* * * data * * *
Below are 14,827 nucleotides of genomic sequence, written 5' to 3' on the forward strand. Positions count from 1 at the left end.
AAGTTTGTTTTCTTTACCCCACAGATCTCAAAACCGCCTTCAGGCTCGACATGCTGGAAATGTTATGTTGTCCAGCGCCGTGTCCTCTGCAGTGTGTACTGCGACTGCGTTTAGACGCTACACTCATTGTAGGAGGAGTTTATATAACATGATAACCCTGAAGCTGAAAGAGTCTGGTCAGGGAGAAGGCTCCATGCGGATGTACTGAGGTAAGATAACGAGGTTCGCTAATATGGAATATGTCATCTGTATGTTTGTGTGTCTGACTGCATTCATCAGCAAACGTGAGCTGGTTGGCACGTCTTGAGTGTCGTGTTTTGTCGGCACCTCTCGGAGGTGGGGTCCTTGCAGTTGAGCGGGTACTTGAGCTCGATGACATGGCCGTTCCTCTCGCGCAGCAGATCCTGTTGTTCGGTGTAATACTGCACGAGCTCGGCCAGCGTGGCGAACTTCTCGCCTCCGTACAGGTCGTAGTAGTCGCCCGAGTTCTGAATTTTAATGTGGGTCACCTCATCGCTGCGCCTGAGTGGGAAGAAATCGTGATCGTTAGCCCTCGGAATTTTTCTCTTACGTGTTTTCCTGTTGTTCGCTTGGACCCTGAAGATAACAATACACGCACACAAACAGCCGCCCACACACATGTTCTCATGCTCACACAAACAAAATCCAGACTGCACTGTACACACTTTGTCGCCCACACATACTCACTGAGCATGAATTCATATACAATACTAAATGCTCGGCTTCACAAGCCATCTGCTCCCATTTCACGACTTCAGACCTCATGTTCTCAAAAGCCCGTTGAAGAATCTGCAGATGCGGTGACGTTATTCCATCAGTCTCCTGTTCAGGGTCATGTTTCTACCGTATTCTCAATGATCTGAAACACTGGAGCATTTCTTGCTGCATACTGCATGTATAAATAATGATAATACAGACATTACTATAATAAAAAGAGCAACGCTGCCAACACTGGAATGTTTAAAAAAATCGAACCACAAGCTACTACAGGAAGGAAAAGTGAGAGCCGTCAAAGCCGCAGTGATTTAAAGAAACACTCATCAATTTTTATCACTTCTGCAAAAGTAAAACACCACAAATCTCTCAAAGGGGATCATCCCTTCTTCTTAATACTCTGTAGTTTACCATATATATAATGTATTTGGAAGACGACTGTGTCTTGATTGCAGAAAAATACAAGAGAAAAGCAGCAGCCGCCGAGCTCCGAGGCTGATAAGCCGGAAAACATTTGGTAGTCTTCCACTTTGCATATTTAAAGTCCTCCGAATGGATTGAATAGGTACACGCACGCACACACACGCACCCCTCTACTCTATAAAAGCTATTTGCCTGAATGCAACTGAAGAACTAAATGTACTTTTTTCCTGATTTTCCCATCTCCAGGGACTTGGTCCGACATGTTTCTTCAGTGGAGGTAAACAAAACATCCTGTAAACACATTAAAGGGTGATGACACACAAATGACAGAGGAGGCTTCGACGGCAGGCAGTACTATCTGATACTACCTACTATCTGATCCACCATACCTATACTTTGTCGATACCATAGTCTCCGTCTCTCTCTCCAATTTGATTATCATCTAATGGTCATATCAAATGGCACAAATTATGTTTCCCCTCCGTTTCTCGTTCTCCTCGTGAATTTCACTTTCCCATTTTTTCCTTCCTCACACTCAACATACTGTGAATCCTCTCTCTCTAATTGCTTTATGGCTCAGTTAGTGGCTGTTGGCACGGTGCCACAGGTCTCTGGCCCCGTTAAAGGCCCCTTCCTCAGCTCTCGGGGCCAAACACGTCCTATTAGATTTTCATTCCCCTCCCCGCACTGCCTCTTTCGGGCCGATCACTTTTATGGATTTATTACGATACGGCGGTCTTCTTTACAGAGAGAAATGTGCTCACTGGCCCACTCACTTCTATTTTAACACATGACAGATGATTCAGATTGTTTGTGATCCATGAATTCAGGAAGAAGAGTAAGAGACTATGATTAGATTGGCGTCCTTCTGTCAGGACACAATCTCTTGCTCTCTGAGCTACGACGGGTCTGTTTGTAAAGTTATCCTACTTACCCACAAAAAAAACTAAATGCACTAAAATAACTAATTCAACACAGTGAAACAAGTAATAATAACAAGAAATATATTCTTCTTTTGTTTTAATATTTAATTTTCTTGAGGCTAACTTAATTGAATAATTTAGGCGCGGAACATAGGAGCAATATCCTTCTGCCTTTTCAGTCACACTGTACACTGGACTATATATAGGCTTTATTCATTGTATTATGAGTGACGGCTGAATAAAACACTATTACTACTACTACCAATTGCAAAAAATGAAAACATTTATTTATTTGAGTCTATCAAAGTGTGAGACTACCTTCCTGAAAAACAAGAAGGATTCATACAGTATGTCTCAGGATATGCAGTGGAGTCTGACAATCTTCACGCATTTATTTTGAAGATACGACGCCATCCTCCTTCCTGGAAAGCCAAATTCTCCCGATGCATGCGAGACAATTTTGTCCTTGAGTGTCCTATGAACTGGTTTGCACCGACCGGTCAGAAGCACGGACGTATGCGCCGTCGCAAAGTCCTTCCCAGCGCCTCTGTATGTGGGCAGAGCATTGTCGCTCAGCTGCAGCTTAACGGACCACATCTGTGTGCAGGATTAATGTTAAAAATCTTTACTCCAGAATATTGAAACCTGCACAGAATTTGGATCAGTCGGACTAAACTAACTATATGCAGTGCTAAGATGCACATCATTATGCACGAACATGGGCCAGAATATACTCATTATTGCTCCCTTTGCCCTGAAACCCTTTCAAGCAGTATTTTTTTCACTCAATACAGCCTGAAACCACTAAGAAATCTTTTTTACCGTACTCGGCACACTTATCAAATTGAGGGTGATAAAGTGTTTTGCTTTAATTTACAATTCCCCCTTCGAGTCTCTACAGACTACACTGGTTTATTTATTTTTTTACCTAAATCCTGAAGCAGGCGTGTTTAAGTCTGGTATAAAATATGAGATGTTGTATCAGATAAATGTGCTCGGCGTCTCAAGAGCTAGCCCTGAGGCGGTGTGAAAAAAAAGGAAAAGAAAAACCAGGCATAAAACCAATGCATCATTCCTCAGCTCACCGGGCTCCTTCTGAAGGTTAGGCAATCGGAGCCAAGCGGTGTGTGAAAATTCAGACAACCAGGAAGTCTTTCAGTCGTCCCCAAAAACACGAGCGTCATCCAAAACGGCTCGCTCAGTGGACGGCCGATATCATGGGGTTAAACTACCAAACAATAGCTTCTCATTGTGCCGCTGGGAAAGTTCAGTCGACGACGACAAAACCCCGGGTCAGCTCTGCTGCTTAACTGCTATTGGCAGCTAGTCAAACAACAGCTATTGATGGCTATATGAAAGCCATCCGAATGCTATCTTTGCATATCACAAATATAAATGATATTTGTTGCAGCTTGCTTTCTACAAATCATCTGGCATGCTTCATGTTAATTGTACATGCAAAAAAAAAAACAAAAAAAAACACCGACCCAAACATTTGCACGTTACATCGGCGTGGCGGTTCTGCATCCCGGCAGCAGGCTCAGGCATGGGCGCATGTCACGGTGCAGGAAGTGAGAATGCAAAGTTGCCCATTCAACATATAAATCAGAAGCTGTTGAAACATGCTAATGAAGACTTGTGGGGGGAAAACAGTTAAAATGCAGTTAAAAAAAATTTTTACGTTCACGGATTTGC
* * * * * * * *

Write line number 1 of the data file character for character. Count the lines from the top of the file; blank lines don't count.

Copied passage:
Below are 14,827 nucleotides of genomic sequence, written 5' to 3' on the forward strand. Positions count from 1 at the left end.